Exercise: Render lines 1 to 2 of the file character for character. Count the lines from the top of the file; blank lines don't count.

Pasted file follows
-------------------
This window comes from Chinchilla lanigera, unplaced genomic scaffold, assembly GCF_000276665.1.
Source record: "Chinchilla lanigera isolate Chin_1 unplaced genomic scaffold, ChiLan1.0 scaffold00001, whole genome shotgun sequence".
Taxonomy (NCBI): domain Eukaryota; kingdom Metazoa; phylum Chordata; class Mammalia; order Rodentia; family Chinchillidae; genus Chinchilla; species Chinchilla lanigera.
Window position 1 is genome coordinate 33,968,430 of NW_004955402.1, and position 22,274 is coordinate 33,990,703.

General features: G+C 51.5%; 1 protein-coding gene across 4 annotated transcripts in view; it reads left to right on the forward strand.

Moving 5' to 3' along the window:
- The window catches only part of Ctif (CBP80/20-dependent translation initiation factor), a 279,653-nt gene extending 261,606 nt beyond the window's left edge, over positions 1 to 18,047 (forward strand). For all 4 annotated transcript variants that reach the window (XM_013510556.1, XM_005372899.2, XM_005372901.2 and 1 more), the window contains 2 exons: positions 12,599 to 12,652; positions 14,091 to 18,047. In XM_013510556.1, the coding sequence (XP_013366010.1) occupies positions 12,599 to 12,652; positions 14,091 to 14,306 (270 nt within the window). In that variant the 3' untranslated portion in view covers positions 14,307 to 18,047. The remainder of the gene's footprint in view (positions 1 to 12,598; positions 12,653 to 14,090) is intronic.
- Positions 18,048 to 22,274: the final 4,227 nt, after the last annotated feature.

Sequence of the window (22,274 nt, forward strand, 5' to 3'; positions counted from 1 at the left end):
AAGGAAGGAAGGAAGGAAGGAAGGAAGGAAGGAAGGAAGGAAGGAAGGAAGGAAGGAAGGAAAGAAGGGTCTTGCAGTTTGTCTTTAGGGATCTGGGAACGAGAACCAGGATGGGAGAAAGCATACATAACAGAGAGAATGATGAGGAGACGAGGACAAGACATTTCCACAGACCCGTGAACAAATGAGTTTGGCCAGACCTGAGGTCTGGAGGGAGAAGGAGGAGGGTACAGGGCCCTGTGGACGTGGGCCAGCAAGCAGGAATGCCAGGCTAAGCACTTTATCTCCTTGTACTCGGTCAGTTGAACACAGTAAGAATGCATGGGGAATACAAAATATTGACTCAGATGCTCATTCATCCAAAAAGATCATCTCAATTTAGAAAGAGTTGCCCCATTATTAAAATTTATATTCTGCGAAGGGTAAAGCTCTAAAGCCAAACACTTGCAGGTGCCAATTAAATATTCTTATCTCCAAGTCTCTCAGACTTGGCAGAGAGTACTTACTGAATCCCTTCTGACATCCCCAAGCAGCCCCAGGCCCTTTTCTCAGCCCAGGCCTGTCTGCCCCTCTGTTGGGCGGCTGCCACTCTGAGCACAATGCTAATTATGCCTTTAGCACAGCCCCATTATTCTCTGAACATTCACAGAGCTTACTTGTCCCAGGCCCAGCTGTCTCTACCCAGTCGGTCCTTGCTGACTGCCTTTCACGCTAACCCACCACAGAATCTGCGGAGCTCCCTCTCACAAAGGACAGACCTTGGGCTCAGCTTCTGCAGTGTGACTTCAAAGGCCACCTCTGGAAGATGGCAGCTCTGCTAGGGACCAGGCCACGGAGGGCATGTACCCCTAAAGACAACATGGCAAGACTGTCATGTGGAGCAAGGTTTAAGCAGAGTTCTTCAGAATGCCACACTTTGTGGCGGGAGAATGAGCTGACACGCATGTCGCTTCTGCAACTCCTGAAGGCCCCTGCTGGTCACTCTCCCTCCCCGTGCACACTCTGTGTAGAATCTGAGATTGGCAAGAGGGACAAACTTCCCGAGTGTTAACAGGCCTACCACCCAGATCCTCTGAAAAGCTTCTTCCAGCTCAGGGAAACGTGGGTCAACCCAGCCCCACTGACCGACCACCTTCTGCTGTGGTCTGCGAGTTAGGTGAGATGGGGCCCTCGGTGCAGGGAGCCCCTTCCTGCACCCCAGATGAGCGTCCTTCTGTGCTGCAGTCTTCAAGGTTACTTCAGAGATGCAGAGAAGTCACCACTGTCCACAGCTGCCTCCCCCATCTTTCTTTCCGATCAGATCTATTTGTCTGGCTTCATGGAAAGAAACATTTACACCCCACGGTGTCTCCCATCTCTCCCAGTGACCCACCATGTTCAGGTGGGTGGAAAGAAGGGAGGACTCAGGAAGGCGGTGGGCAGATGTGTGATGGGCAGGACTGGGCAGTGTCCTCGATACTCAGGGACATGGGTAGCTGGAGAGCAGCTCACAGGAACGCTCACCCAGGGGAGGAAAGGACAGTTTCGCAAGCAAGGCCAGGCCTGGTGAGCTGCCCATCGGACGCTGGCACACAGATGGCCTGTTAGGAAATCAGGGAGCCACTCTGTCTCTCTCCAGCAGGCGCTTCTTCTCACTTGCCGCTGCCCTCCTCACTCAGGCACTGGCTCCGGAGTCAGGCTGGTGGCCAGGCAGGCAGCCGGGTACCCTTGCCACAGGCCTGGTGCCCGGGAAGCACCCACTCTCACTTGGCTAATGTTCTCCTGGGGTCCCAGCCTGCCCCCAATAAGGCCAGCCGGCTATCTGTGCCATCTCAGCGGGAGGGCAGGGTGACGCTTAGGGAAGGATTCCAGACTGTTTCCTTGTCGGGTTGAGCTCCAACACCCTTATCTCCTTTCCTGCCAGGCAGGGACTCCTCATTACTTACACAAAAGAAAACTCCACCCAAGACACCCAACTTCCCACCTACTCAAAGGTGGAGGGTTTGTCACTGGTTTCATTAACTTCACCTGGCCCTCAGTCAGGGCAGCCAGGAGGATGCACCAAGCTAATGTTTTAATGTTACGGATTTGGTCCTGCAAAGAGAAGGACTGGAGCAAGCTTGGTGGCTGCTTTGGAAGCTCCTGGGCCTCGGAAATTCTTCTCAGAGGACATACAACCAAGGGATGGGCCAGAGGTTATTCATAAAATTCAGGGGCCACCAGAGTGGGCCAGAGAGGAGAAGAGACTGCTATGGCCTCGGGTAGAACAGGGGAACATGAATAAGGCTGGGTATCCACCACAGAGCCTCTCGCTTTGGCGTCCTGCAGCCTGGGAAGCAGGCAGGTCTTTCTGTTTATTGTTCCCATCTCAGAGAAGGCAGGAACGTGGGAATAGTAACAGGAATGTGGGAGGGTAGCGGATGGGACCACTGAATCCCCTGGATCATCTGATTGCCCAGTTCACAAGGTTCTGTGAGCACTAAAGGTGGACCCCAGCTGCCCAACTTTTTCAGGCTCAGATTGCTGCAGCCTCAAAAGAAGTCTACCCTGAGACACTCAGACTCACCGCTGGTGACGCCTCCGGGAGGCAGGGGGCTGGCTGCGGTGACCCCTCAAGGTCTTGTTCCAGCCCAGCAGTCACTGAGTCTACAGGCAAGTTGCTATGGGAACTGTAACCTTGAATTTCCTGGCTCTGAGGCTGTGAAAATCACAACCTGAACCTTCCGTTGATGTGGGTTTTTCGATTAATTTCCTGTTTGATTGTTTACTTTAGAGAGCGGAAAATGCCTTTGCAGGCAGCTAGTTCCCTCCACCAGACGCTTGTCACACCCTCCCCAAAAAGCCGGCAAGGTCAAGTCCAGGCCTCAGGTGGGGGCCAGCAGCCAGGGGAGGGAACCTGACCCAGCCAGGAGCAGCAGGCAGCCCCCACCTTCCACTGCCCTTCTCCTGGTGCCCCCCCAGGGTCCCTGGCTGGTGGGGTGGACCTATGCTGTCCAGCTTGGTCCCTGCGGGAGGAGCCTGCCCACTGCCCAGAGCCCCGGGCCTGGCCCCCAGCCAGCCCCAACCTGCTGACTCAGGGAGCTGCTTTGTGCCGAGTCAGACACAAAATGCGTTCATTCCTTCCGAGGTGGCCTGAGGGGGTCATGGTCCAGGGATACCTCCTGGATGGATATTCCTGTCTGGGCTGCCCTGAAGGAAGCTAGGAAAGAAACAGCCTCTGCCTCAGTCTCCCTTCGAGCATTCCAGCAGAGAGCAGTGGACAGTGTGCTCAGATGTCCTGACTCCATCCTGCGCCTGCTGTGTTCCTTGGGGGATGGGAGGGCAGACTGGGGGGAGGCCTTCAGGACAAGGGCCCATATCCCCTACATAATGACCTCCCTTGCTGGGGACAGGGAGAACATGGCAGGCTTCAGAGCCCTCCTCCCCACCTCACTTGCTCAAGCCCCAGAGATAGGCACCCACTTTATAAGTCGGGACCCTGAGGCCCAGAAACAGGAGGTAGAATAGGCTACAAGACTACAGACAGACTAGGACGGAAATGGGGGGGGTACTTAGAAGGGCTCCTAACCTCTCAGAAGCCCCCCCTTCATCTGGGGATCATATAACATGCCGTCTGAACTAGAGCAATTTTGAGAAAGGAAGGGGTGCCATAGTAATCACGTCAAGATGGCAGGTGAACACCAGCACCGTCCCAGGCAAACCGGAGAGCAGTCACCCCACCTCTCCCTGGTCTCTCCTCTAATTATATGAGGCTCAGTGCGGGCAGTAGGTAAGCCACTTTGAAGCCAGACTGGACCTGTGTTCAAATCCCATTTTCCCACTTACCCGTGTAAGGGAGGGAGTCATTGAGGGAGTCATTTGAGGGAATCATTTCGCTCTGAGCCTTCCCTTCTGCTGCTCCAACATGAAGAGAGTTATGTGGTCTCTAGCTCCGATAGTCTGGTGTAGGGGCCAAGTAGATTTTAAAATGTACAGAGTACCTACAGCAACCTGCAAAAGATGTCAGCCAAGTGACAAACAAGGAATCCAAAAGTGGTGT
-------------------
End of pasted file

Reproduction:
This window comes from Chinchilla lanigera, unplaced genomic scaffold, assembly GCF_000276665.1.
Source record: "Chinchilla lanigera isolate Chin_1 unplaced genomic scaffold, ChiLan1.0 scaffold00001, whole genome shotgun sequence".